When setting up a career as a writer, it’s important to save as much money and energy as possible while increasing a fanbase — so I wanted to share some things with you that some established writers have done in the past that turned out to be a complete waste of time and energy. By sharing these, I hope I can help you avoid the same mistakes they made.
1. Thinking They Can Do Everything Themselves
Many writers think that the more they can do themselves, the better things will be in the long run. Why should they pay other people to do something for them when they could just do it for themselves? Things like editing, proofreading, cover design, blurb writing, even publishing and marketing — surely these are all easy enough to learn?
In reality, this often turns out to be wasteful and even destructive. Most writers are not expert editors, proofreaders, designers, and so on. Most will admit to being at a loss when it comes to sales and marketing in particular. All these things are vital to a writer’s career if it is to be run as a business. But to learn them all to a professional standard means working silly hours — and those hours could be precious writing hours.
The value of these things is often underestimated in the writer’s mind, but they are not in marketplace: a badly edited (or unedited) piece of fiction can doom itself to obscurity, not to mention the fact that too many proofing errors are a surefire way of driving readers away from the page. And that’s before we even get to the vital skills of cover design, blurb writing and the rest of the professional world of marketing.
The brutal truth is that some professional costs have to be built into a plan to develop a career as a writer, in the same way that, if you were a chef, you would expect to pay for tuition, ingredients and premises to have any hope of developing credibility and a customer base.
2. Trying To Get The Attention Of Any Reader Just For The Sake Of Having Readers
Most writers new to the world of marketing still believe that they should be bombarding the internet with ads in an attempt to acquire as many readers as possible from as far afield as they can. They have no strategy for choosing a readership; they instinctively think that ‘deselecting’ sections of the market must be totally wrong.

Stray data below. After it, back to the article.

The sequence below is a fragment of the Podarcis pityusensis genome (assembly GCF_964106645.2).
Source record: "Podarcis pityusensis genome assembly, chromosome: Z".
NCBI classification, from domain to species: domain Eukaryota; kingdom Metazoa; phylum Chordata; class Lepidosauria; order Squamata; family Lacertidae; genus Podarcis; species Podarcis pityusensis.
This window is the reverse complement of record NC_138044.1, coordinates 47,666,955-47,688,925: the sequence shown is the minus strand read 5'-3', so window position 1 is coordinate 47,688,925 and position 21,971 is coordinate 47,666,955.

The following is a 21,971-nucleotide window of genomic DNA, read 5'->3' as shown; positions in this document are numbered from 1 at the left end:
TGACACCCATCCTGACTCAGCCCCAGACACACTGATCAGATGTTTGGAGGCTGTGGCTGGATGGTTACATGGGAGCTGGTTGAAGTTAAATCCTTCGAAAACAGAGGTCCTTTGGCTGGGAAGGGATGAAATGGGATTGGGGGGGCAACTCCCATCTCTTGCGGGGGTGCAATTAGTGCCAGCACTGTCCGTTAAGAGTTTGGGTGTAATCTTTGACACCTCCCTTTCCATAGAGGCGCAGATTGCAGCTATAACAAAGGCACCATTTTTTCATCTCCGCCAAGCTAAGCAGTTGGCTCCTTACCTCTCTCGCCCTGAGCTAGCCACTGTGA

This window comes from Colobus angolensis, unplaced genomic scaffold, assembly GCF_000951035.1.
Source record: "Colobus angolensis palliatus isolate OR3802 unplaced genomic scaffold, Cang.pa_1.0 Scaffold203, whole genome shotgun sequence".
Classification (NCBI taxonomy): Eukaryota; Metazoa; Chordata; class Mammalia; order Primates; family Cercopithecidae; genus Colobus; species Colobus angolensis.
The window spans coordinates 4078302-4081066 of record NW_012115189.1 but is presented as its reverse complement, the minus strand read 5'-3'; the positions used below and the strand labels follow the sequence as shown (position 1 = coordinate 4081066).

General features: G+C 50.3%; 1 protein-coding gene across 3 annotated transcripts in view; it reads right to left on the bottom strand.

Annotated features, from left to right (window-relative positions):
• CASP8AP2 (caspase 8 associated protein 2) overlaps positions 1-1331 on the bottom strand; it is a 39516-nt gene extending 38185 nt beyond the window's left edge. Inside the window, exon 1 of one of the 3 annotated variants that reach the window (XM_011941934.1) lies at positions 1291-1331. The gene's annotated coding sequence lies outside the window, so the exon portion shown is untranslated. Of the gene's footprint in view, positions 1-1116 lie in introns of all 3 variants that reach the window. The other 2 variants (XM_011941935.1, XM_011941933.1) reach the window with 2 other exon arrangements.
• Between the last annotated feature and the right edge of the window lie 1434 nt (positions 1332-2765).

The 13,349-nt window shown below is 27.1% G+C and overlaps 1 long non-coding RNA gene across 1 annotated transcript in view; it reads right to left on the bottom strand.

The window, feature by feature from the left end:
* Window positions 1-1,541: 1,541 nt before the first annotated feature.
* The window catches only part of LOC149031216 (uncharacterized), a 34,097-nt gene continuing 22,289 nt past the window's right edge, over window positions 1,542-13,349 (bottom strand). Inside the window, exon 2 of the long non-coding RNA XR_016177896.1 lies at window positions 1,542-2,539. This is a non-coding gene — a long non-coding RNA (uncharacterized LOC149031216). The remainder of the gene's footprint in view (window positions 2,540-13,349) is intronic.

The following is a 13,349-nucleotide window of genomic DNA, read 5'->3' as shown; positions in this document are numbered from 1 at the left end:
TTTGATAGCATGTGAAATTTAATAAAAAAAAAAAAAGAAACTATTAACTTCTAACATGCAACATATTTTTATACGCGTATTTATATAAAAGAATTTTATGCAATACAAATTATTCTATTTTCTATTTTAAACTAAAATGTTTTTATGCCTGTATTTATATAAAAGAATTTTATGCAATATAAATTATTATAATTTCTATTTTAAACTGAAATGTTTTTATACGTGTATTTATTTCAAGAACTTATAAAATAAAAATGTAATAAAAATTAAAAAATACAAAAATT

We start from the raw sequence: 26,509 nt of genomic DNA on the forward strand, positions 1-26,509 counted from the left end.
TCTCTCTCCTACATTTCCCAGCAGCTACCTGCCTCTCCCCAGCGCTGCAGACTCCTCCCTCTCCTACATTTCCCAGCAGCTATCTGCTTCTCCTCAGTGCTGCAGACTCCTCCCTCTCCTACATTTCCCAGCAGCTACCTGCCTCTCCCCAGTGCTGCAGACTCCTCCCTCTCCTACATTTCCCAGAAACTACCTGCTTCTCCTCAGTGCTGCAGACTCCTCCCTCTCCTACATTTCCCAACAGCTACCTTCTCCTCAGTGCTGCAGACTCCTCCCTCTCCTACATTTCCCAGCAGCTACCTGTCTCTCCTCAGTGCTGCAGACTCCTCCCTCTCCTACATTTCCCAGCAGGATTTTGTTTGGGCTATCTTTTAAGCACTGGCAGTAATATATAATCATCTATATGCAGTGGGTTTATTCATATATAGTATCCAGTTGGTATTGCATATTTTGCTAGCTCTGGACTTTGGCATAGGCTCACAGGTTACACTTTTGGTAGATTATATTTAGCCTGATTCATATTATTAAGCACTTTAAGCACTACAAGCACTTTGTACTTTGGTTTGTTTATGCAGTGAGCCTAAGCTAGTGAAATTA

Eventually they learn — but often after wasting months of time and perhaps thousands of pounds or dollars in their fruitless quest. The real secrets of marketing are simpler and easier to apply — and are fruitful.
3. Giving Books Away For Free
Many writers do this because at the start of their careers they feel guilty about charging for things that come naturally out of their heads. How can they seriously expect readers to hand over hard cash for such things?
It can be very difficult to make the transition from creating a work of fiction to selling it as the product of a business. But writers — even ones who get published through traditional publishers— are running a business and need to charge for things that they have created: unique, crafted and often beautiful things which frequently have subtle, powerful emotional and evocative effects upon other human beings. It's not about time spent, or about the ‘insubstantiability’ of the act of writing a story, it's about the value and the result the work can have in the hearts and minds of readers.
There’s a process that can be gone through to bring a writer to a fresh understanding of the value of his or her work, which I talk about elsewhere — it’s a crucial process, if the writer is to come to a swift understanding of what he or she is actually doing and why it’s worth charging money for it.
Many writers, if they could go back in time to when they started out, would definitely not give anything away.
So try to avoid the above three fundamental errors. Instead, build into your plans the costs of professional help at the right points, an effective organic marketing strategy, and an understanding of the real value of what you do.